It would be really nice to have module with lot of analog inputs.
Soldermonkey has Analog mux module: http://www.soldermonkey.net/shop/index.php?route=product/product&product_id=59
I know, but 8 inputs isn’t enough, if you want to do some serious project with a lot of sensors. I need 30 sensors at least to water my grass and plants.
Sounds like you also want to water your weeds.
I’ll be designing a new module this weekend.
Will have 48 inputs.
Will have overvoltage protection up to 12V, possibly more.
Will require a “A&Y” socket.
Will be open source.
Will still have to do the costing, but will probably be around $30
Might take a month to get the first modules though.
Can you tell us your design. How will you do it?
As it will be open source I will give you the design when I’m done.
The module will contain three multiplexers, each one connected to one of the three analog inputs on the socket. Each multiplexer will have sixteen inputs, and the multiplexer can select any one of those inputs.
I’m still thinking about input connection, as 48 screw terminals will be a problem. Might just be pin headers.
Something like this.
I am thinking: what about interrupts?
With 8 digital pins (A + Y) you will have problems with controlling three 16 inputs/outputs multipleksers, because you need 4 inputs for controlling one.
Interrupt will not be used, that pin will be used for analog.
All the wiring has been done, everything fits. You need 4 pins to control one multiplexer, but you can use those same 4 pins to control all three multiplexers.
The output of the three multiplexers go to the three analog inputs.
So, if you want to sample channel 1 then you set the 4 pins to 0(selects the first channel on all three MUXes) then you get ADC on pin 3 of the socket.
If you want to sampe channel 17 then you also set the 4 pins to 0 but you sample the ADC on pin 4.
If you want to sampe channel 48 then you set the 4 pins to all 1(selects the 16’th channel on all MUXes) then you sample the ADC on pin 5.
But all that will be handeled by the driver so not to worry…
There is another alternative to getting more analog inputs. The DL140 DaisyLink module.
The M0 chip, which is on the DL140 module, has eight 10 bit analog to digital inputs. With the DaisyLink protocol, lots of these can be chained.
All that is necessary, is for someone to write the code to turn the DL140 module into an 8 port ADC.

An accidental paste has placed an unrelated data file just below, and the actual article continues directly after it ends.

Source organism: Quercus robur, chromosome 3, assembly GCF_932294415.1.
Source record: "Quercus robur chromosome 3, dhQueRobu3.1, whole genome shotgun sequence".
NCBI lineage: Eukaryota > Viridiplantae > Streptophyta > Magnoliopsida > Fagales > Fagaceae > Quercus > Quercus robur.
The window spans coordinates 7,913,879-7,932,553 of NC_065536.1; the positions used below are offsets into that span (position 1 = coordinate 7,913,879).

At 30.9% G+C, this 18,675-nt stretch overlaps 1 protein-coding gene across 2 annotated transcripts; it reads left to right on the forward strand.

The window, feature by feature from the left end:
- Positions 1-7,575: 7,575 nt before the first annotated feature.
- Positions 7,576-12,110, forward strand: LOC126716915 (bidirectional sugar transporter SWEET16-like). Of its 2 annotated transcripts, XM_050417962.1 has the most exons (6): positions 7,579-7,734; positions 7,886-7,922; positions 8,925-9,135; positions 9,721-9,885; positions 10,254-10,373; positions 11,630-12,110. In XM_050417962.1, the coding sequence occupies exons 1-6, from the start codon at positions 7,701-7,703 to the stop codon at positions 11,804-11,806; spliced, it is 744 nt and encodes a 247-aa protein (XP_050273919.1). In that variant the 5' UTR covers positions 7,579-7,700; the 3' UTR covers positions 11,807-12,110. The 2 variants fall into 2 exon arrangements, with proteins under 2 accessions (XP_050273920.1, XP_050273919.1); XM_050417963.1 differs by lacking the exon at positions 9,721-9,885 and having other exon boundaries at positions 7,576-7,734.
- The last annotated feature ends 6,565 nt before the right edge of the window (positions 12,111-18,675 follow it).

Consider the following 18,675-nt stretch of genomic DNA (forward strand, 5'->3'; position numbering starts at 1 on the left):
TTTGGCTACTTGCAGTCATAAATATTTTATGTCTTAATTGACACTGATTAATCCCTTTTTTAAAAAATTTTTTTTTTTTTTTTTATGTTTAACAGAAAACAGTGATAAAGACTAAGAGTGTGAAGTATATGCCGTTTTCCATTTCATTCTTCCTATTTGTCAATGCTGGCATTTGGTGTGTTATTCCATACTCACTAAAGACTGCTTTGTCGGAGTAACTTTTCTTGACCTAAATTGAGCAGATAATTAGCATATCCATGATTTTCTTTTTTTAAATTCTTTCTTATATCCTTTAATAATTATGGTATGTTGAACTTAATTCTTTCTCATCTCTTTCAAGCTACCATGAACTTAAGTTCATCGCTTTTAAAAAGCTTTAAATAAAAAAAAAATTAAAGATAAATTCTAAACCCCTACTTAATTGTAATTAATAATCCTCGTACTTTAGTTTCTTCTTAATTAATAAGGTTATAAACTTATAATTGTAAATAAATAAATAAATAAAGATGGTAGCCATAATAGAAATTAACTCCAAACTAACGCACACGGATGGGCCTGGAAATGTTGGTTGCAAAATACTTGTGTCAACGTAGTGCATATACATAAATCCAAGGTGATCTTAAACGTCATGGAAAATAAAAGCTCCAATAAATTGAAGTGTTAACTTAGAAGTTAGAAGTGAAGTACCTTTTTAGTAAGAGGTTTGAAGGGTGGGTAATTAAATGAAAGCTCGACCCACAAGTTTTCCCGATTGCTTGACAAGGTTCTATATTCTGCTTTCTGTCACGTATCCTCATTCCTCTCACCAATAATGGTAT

Should not be too hard?
Thanks. Still some way do go, but should finish design/layout tonight.
The DL40 is a nice idea, but at $10 per 8 extra channels it will get expensive to do 30 channels.
Expensive depends upon the intended application, value of personal time, and the number of
At a dollar or so a chip, several M0 chips could be put on a circuit board, and using DaisyLink, come
up with a neat Gadgeteer multi-ADC module.
I think the DL40 module, and the Open DaiyLink project, have great potential, but the start up curve is very steep
Personally I like the DL40 module more for it’s processing power. I would use it for PID motor control or encoder interface. Things like that. This module is dumb and happy to be dumb…
This is the module so far. I don’t know if the resistors and zeners will actually fit…
It has 48 channels, with power for every channel. There are four power banks that can be switches to either 3V3 or 5V via solder jumpers. Uses one A&Y socket. Still needs LOTS of labels and the Gadgeteer stuff…
Looking good GMod!
@ Mike - I like your idea too. There’s definitely room for this module in addition to a specialized driver for the DL40.
Added the decals.
“A&Y”? What does that mean, exactly? The one socket has to support both “A” AND “Y”? That’s not Gadgeteer compliant is it? Shouldn’t it have one socket for “A” and a separate one for “Y”?
- Did you mean DL40 module or is DL140 something else?
- What is the language code for reprogram M0 chip?
I thought the same, as this isn’t mentioned in the module builders guide. But Chris Walker corrected me and pointed me to http://gadgeteer.codeplex.com/wikipage?title=.NET%20Gadgeteer%20Socket%20Types
You will notice that most A sockets are Y anyway. Specifying “A&Y” just makes it officially a requirement of the module.
2. What is the language code for reprogram M0 chip?[/quote]
That chip is programable in assembly and C, not C# nor VB can be used.